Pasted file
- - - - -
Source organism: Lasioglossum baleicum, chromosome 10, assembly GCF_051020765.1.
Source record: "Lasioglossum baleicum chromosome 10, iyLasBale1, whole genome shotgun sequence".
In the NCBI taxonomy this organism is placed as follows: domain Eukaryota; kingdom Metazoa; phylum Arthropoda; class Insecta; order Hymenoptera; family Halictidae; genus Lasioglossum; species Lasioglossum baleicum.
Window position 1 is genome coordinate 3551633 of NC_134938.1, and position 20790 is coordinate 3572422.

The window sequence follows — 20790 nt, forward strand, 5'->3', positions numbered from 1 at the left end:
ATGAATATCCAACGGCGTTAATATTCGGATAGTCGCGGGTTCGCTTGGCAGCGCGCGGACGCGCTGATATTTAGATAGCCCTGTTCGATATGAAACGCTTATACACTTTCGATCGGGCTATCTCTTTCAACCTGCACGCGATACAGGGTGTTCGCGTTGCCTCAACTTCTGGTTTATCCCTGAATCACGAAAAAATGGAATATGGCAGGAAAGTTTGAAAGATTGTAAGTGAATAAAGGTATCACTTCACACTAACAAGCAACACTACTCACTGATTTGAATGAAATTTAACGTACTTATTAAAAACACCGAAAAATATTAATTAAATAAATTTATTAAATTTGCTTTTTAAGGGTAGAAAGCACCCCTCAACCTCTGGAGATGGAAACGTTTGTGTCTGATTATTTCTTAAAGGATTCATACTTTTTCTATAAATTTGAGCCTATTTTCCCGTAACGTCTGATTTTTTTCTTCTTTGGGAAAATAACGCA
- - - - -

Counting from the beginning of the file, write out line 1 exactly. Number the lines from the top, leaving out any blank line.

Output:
Source organism: Lasioglossum baleicum, chromosome 10, assembly GCF_051020765.1.